B) Johnson’s final 2010 numbers are misleading. He was largely absent in five games last season for fantasy owners. Five games! In five games last season he rushed for less than 60 yards. That’s incredibly bad production. Most fantasy seasons are 13 games, and five disappointing games doomed many a Johnson owner. Believe me, I should know. I had him last year.
C) Finally, Johnson is a prime candidate this year to have a holdout. This is a fluid situation and much could change but as of right now, all signs point to Johnson holding out for a better contract, which he most assuredly deserves. Worst case scenario – if his contract is not resolved come draft time, I would feel that it’s a no brainer to pick Foster over him.
We’ve spent a lot of time talking about why Johnson shouldn’t be the second pick. Now it’s time to focus our attention on why Foster should be No. 2. Foster had an incredible masterpiece of a season last year. Foster’s numbers are unreal: 2,200 total yards and 18 touchdowns.
By far, Foster had the best season of any fantasy running back last season. We’re talking about a guy who through 17 games last season only had one bad game (against the New York Giants at a time when the Giants’ defense was in midseason form). Compare that number to Johnson’s five-game run of disappointing games last year and you begin to see how Foster is a much safer and reliable option.
But everybody already knows by now how great of a season Foster had last year. The real concern is whether Foster can duplicate last season’s success. Let’s briefly look at the main concerns about Foster going into the new season.
A) The Ben Tate Factor
One year ago, the Texans spent a high draft pick on Tate and everyone presumed that he would become the Texans’ lead running back. Of course, everyone but Foster. Tate, someone who had been lauded as a leading sleeper in numerous outdated fantasy magazines, quickly fizzled out with a poor showing in training camps and the preseason, culminating in a season-ending injury suffered during the preseason.
Tate is now fully healthy and ready to make some kind of impact. The fact that Houston paid so much for him definitely leads one to believe that the Texans wouldn’t just let him ride on the bench for an entire season. I have to tell you, my friends, I’m not buying it.
Coach Gary Kubiak has never been accused of being loyal to his running backs, but Foster’s season last year was so magnificent that it’s impossible for Kubiak to ignore it. Reports have come out over the summer to support this theory. New Texans offensive coordinator Rick Dennison has already come out and praised Foster and proclaimed his as their “No. 1 guy.”
Dennison went on further to say in that interview that he would give the ball to Tate only “a couple times” a game and then see how things “go from there.” Far from a ringing recommendation and eons away from any kind of committee/time share arrangement. Certainly training camp and the preseason will bring further clarity to this situation, but as things stand right now Tate should not be viewed as a negative factor in regards to Foster’s draft value.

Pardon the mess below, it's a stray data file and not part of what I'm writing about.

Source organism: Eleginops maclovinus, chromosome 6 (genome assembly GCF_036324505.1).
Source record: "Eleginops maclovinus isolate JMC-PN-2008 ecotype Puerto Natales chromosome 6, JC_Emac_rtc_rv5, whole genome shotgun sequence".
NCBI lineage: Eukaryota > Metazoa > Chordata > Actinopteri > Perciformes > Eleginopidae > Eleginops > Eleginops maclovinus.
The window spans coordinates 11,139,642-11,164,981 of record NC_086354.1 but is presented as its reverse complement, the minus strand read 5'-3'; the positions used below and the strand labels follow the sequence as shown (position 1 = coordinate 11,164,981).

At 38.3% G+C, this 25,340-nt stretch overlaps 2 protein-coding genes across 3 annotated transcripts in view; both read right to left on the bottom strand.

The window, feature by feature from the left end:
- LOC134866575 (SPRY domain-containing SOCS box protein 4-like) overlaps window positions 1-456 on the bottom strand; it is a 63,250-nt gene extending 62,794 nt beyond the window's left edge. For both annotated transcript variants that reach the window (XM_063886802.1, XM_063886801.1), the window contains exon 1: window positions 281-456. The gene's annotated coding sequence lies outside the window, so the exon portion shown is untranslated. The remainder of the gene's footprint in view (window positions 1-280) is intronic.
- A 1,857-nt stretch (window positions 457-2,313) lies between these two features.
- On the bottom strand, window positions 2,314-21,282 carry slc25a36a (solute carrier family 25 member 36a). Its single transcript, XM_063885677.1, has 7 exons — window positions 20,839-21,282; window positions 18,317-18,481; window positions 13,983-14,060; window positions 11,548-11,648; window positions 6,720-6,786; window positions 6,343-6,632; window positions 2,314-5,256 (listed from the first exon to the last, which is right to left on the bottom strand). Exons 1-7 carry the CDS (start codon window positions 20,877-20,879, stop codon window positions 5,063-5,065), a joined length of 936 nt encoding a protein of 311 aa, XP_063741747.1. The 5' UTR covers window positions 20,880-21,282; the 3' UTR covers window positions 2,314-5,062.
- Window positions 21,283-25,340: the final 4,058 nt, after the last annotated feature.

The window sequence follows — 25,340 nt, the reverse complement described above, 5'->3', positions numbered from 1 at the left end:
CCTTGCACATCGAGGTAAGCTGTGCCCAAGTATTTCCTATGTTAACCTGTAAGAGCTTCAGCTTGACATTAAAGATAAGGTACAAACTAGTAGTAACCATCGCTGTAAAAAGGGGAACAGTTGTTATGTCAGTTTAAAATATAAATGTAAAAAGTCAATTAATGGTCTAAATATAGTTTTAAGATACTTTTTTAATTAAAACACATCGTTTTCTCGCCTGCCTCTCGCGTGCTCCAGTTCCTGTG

B) Foster had Offseason Surgery
It’s true that Foster had minor arthroscopic surgery on his right knee last February but he’s fully recovered. The surgery was one that would typically take three weeks to recover from. The surgery was four months ago. Foster is fine. This is just another red herring that owners might use to convince themselves to try and take Johnson over Foster.
C) Foster is a One-Year Wonder
This is the fear the keeps many owners up at night. Can Foster deliver two years in a row or will he be a one-year wonder? This upcoming draft certainly has a one-year wonder in it in the early rounds but his name is Peyton Hillis not Foster. So why is Hillis a one-year wonder and Foster is not?
Both running backs seemingly came out of nowhere and were the biggest values in fantasy football last season. Owners should be justifiably weary of spending a high draft pick on a player that had little-to-no resume before last season.
The difference between the two backs is simple and it comes down to one word: Situation. Both the Texans and the Cleveland Browns spent high draft picks last year on running backs. When the Browns drafted Montario Hardesty last year they had high hopes for him, just like the Texans had for Tate.
The difference is the Browns still want a now healthy Hardesty deep in the mix, and their coach has already gone on record that he’s taking the dreaded running back by committee approach this season. As stated above, the Texans have taken the opposite approach as the Browns and this greatly lessens the risk of drafting a one-year wonder.
Johnson’s a fantasy football legend and he’s worthy of an early-round pick. Both Johnson and Foster would be a great addition to any fantasy team but as things stand now, Foster has a decisive edge in upside.